Mustapha A. Amin
|Governor, Borno State, Nigeria|
March 1976 –July 1978
|Preceded by|| Muhammadu Buhari |
|Succeeded by||Tunde Idiagbon|
Group Captain Mustapha A. Amin was the first governor of Borno State, Nigeria from March 1976 to July 1978 during the military regime of General Olusegun Obasanjo, after that state had been formed when North-Eastern State was divided into Bauchi, Borno, and Gongola states.
Borno, also known as Borno State, is a state in north-eastern Nigeria. Its capital is Maiduguri. The state was formed in 1976 from the split of the North-Eastern State. Until 1991 it contained what is now Yobe State. It is the homeland of the Kanuri people in Nigeria.
Nigeria, officially the Federal Republic of Nigeria, is a federal republic in West Africa, bordering Niger in the north, Chad in the northeast, Cameroon in the east, and Benin in the west. Its coast in the south is located on the Gulf of Guinea in the Atlantic Ocean. The federation comprises 36 states and 1 Federal Capital Territory, where the capital, Abuja, is located. The constitution defines Nigeria as a democratic secular country.
Olusegun Mathew Okikiola Aremu Obasanjo, GCFR, Ph.D. (; Yoruba: Olúṣẹ́gun Ọbásanjọ́[olúʃɛ̙́ɡũ ɒ̙básandʒɒ̙́]; born 5 March 1937) is a former Nigerian Army general who was President of Nigeria from 1999 to 2007. Obasanjo was a career soldier before serving twice as his nation's head of state: He served as a military ruler from 13 February 1976 to 1 October 1979, and as a democratically elected president from 29 May 1999 to 29 May 2007. From July 2004 to January 2006, Obasanjo also served as Chairperson of the African Union.
Amin was a Group Captain in the Nigerian Airforce when appointed governor by the supreme military council.In an attempt to stop desert encroachment, he imposed restriction on tree cutting permits and made it an offense to set fires to clear the land. He called for establishment on an inland port to serve Lake Chad.
Lake Chad is a historically large, shallow, endorheic lake in Africa, which has varied in size over the centuries. According to the Global Resource Information Database of the United Nations Environment Programme, it shrank by as much as 95% from about 1963 to 1998, but "the 2007 (satellite) image shows significant improvement over previous years." Lake Chad is economically important, providing water to more than 30 million people living in the four countries surrounding it on the edge of the Sahara. It is the largest lake in the Chad Basin.
The Kanem–Bornu Empire was an empire that existed in modern Chad and Nigeria. It was known to the Arabian geographers as the Kanem Empire from the 8th century AD onward and lasted as the independent kingdom of Bornu until 1900. The Kanem Empire was located in the present countries of Chad, Nigeria and Libya. At its height it encompassed an area covering not only most of Chad, but also parts of southern Libya (Fezzan) and eastern Niger, northeastern Nigeria and northern Cameroon. The Bornu Empire (1380s–1893) was a state of what is now northeastern Nigeria, in time becoming even larger than Kanem, incorporating areas that are today parts of Chad, Niger, Sudan, and Cameroon; is existed from 1380s to 1893. The early history of the Empire is mainly known from the Royal Chronicle or Girgam discovered in 1851 by the German traveller Heinrich Barth.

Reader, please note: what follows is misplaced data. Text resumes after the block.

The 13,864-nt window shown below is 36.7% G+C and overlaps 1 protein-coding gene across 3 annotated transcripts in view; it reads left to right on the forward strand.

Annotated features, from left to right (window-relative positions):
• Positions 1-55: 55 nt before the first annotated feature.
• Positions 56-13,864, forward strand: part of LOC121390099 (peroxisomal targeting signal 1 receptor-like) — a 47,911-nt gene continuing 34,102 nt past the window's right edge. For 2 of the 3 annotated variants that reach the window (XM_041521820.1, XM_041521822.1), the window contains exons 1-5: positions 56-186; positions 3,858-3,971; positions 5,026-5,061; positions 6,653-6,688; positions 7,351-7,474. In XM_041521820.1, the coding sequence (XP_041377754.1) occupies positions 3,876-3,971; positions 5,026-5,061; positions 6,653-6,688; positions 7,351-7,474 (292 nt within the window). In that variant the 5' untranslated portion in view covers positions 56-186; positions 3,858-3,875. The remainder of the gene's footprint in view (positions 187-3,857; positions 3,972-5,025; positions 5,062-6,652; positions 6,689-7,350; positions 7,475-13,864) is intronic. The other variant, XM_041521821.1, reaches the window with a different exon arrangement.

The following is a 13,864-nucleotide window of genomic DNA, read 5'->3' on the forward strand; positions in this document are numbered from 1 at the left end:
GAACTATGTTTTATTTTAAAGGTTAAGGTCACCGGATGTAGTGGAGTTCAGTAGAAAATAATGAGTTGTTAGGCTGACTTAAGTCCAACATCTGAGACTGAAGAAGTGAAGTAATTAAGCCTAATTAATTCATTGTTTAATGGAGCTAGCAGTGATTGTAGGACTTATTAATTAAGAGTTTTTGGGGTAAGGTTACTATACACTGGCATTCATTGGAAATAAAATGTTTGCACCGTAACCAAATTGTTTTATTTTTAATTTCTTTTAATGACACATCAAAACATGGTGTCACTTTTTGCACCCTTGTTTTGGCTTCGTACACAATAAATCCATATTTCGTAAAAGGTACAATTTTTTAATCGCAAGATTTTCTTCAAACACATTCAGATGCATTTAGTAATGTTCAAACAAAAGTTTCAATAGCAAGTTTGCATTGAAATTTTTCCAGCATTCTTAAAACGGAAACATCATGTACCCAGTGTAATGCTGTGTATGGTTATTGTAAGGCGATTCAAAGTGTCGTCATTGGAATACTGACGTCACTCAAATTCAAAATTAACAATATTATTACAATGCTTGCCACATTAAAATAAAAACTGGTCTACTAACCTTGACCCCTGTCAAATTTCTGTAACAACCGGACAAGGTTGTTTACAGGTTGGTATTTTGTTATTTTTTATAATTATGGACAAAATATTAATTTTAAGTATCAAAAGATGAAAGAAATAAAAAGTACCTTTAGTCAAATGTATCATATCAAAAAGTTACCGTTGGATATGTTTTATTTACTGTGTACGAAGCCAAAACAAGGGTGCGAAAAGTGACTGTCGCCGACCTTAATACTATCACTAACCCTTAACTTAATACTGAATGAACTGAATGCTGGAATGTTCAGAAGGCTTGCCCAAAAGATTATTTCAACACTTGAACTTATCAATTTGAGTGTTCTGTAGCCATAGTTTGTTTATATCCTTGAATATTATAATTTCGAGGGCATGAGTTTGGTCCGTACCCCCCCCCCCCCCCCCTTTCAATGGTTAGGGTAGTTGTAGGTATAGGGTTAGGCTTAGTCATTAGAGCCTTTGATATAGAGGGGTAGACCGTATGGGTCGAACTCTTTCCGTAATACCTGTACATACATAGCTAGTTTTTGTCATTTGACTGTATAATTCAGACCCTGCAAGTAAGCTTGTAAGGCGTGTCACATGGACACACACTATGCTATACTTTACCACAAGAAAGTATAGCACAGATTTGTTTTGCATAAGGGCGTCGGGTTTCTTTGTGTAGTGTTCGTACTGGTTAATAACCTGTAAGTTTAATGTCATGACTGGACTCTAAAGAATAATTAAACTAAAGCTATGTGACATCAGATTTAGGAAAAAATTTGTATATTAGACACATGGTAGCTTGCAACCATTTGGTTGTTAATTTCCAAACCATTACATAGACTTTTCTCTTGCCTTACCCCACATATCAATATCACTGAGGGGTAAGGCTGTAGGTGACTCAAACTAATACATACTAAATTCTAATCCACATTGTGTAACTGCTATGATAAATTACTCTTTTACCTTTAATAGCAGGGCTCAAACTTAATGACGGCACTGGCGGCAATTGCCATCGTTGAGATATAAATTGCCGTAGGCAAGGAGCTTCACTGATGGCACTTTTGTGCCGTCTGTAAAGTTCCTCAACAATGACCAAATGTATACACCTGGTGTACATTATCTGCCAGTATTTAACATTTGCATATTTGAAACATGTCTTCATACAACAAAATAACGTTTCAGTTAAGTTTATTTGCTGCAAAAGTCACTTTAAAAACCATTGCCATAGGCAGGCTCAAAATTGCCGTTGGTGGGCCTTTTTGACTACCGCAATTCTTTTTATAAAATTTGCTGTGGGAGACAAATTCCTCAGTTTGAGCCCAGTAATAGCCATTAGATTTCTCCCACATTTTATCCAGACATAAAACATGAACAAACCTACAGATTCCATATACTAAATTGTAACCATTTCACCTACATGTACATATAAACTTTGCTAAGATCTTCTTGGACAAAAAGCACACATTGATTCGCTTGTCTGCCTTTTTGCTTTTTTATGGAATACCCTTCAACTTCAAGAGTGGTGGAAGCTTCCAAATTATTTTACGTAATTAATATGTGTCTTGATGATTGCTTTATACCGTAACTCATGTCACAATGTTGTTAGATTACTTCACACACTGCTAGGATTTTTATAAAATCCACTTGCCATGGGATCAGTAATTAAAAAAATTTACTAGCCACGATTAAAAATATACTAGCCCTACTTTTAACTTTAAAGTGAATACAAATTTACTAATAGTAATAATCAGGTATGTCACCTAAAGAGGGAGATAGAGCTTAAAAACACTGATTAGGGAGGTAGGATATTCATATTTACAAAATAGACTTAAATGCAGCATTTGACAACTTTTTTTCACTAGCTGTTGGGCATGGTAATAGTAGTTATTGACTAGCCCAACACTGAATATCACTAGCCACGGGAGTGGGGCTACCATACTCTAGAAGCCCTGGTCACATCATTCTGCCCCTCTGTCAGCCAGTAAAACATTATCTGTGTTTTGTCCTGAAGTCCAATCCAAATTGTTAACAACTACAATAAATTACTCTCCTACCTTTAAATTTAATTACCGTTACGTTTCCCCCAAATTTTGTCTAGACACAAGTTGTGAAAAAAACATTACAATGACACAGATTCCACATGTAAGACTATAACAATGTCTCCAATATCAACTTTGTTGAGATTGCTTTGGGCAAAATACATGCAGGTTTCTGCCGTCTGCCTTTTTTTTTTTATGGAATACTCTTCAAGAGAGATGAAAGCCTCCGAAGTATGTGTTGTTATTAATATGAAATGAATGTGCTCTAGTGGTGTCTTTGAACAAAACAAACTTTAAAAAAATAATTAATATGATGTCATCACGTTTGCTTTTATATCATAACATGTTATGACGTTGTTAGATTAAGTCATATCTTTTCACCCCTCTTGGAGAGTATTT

The history of Nigeria can be traced to prehistoric settlers (Nigerians) living in the area as early as 1100 BC. Numerous ancient African civilizations settled in the region that is today Nigeria, such as the Kingdom of Nri, the Benin Empire, and the Oyo Empire. Islam reached Nigeria through the Borno Empire between and Hausa States around during the 11th century, while Christianity came to Nigeria in the 15th century through Augustinian and Capuchin monks from Portugal. The Songhai Empire also occupied part of the region. Lagos was invaded by British forces in 1851 and formally annexed in 1861. Nigeria became a British protectorate in 1901. Colonization lasted until 1960, when an independence movement succeeded in gaining Nigeria its independence.
The Kanuri people are an African ethnic group living largely in the lands of the former Kanem and Bornu Empires in Niger, Nigeria and Cameroon. Those generally termed Kanuri include several subgroups and dialect groups, some of whom feel themselves distinct from the Kanuri. Most trace their origins to ruling lineages of the medieval Kanem-Bornu Empire, its client states or provinces. In contrast to neighboring Toubou or Zaghawa pastoralists, Kanuri groups have traditionally been sedentary, engaging in farming, fishing the Chad Basin, and engaged in trade and salt processing.
Ali Modu Sheriff is a Nigerian politician. He is Borno State's first governor to serve two consecutive terms (2003–2011). Though Sheriff had held two elected offices as a member of All Nigeria People's Party, he would later join the All Progressives Congress becoming a founding member of that party. In 2014, Sheriff switched affiliation to the People's Democratic Party. He acted as the National Working Committee chair from 16 February 2016 until the National Convention, when he was removed and replaced by Ahmed Makarfi. On the 26th of April 2018 he defected back to All Progressive Congress